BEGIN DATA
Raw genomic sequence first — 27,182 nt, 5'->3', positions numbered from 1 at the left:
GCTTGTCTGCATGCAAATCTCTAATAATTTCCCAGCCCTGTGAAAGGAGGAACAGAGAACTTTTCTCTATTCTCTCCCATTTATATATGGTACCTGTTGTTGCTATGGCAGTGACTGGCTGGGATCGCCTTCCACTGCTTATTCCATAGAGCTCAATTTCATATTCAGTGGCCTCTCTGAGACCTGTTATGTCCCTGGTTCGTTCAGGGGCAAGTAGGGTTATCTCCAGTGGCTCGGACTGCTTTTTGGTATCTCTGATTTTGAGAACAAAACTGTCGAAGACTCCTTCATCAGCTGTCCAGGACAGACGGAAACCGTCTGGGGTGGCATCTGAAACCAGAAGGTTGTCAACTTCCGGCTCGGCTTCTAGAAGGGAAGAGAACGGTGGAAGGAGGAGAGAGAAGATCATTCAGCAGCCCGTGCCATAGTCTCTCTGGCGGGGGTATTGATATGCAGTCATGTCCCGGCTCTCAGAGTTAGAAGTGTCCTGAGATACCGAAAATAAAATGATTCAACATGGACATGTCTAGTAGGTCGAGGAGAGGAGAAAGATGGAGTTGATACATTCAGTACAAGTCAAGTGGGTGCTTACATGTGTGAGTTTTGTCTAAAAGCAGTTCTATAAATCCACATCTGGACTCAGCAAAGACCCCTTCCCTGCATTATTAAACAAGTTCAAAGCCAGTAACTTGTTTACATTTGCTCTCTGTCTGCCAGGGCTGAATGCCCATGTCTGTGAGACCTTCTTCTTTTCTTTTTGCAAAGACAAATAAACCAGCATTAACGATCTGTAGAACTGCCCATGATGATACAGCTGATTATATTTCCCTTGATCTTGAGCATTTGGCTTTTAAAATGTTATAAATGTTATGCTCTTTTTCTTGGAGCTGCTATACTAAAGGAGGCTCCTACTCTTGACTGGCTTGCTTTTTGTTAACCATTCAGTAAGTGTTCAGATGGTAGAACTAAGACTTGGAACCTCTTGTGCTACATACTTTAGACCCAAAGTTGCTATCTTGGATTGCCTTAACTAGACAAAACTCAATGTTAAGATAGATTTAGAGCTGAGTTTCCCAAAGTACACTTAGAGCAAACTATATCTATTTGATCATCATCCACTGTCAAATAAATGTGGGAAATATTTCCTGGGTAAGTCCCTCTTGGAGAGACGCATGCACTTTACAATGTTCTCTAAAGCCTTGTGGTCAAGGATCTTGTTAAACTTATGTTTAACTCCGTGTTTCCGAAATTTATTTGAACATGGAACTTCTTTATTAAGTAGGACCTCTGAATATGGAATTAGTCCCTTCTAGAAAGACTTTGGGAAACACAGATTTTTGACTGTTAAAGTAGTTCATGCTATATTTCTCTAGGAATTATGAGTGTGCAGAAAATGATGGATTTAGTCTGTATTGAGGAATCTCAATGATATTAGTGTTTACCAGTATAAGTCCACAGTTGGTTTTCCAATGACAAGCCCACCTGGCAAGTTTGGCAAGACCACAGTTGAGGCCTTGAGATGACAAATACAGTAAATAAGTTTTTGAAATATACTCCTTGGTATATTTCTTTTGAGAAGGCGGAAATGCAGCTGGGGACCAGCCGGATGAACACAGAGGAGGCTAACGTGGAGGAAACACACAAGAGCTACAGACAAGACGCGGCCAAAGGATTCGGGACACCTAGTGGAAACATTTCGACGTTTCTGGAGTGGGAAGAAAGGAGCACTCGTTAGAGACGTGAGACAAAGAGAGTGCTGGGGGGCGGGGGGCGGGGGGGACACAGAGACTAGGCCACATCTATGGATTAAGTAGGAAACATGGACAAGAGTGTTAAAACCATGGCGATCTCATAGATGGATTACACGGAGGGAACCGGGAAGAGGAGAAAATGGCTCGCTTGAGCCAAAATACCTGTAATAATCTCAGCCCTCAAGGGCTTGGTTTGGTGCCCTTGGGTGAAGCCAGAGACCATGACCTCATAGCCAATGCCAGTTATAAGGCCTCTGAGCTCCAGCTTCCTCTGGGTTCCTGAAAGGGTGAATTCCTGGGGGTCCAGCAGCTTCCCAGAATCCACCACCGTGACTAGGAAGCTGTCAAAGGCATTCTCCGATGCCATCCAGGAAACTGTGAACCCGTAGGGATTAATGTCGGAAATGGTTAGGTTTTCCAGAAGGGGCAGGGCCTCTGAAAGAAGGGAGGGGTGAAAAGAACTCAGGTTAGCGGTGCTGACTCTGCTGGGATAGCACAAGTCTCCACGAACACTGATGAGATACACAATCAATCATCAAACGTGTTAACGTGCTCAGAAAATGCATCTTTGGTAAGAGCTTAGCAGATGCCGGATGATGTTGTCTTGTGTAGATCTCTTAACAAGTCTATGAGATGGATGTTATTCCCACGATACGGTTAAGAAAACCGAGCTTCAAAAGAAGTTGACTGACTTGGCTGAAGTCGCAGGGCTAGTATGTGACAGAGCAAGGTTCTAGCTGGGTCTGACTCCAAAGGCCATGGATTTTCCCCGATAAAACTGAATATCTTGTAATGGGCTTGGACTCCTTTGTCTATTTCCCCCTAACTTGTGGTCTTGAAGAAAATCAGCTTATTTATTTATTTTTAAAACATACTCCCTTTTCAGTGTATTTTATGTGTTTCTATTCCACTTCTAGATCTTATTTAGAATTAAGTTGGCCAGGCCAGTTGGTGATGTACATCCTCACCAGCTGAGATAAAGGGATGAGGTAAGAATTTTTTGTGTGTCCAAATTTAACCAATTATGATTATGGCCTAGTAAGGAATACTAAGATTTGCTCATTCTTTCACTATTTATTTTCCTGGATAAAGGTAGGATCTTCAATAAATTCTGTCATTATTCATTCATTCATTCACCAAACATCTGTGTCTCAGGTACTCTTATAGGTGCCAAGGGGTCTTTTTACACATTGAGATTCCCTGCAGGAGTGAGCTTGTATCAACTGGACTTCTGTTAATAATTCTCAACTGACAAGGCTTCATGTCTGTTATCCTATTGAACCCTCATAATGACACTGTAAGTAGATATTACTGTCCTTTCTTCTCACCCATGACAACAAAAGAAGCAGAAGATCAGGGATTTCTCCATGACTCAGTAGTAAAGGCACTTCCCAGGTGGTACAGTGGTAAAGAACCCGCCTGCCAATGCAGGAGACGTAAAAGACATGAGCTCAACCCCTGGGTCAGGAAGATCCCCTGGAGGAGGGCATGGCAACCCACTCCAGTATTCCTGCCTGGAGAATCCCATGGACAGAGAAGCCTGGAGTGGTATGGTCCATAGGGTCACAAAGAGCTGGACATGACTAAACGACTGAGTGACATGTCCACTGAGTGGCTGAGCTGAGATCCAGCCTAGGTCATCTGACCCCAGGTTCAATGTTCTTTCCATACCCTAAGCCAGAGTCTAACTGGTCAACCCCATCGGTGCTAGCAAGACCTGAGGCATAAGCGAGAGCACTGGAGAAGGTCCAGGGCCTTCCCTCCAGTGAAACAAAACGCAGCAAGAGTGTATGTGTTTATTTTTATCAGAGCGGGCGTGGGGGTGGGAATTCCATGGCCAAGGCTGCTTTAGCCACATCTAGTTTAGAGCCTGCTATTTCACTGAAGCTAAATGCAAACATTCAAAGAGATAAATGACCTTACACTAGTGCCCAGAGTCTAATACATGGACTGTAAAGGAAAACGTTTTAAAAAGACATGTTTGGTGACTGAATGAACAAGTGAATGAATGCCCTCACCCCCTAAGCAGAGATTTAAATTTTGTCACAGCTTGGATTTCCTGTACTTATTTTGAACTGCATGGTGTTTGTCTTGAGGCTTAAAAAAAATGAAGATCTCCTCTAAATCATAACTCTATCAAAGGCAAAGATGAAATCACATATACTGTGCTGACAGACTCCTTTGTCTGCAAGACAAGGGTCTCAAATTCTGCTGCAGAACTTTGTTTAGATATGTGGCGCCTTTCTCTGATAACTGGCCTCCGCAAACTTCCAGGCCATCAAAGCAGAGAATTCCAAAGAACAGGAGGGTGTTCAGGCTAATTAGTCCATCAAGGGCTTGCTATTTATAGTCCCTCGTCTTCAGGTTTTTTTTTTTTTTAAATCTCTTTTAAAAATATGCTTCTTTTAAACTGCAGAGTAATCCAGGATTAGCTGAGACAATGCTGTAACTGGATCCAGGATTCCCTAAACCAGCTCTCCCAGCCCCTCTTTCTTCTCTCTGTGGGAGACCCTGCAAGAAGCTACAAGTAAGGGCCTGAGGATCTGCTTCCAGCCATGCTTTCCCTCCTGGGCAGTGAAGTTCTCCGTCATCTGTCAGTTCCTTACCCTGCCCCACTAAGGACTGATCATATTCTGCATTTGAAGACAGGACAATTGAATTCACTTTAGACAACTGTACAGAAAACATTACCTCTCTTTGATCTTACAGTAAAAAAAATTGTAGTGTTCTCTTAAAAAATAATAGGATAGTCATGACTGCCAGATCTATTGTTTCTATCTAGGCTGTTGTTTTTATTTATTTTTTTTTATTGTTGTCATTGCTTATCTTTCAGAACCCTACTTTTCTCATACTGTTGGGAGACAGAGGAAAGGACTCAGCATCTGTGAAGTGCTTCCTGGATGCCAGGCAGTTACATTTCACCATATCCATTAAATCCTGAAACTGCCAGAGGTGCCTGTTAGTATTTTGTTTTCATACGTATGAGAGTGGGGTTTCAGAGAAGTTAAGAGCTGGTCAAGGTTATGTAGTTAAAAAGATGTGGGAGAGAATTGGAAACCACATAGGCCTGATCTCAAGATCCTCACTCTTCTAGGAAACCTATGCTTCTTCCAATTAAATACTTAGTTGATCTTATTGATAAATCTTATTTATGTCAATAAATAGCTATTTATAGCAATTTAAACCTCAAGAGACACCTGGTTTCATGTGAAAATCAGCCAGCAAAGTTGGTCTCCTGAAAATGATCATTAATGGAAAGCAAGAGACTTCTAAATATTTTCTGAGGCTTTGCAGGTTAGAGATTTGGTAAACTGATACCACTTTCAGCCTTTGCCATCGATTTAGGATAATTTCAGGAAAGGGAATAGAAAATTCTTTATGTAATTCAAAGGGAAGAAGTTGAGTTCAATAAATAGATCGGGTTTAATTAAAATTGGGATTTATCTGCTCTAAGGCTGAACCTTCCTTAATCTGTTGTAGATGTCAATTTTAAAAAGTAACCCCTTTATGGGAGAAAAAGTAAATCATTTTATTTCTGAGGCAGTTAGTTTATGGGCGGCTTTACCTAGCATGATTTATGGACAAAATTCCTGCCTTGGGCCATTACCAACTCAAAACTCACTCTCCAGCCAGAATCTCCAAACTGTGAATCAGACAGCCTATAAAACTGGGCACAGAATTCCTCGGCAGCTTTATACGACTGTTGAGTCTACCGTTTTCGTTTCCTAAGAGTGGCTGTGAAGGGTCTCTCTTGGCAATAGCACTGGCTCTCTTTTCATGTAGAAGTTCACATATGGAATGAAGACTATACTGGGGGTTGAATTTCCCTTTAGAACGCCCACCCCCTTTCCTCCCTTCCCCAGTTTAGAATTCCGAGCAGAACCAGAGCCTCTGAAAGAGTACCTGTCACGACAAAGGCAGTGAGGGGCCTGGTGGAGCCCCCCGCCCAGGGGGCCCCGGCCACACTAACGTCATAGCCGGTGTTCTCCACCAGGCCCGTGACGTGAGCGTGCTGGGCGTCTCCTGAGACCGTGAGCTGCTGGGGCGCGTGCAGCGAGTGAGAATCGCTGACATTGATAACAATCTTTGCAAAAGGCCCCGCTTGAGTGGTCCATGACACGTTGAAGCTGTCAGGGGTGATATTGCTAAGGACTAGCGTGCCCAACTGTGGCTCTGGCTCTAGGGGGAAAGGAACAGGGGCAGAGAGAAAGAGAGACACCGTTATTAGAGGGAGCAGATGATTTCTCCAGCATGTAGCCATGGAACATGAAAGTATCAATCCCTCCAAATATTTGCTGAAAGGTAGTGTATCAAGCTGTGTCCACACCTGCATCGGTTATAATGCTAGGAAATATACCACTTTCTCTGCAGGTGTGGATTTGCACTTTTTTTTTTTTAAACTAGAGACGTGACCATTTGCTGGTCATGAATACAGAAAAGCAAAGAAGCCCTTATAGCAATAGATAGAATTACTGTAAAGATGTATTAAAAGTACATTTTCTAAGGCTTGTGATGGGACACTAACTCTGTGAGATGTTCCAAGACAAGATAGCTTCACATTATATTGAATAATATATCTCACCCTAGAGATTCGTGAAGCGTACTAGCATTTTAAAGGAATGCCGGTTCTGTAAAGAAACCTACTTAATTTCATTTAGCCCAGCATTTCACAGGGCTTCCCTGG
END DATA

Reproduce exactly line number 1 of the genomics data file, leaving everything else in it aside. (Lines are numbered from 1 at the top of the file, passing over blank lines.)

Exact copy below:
Raw genomic sequence first — 27,182 nt, 5'->3', positions numbered from 1 at the left: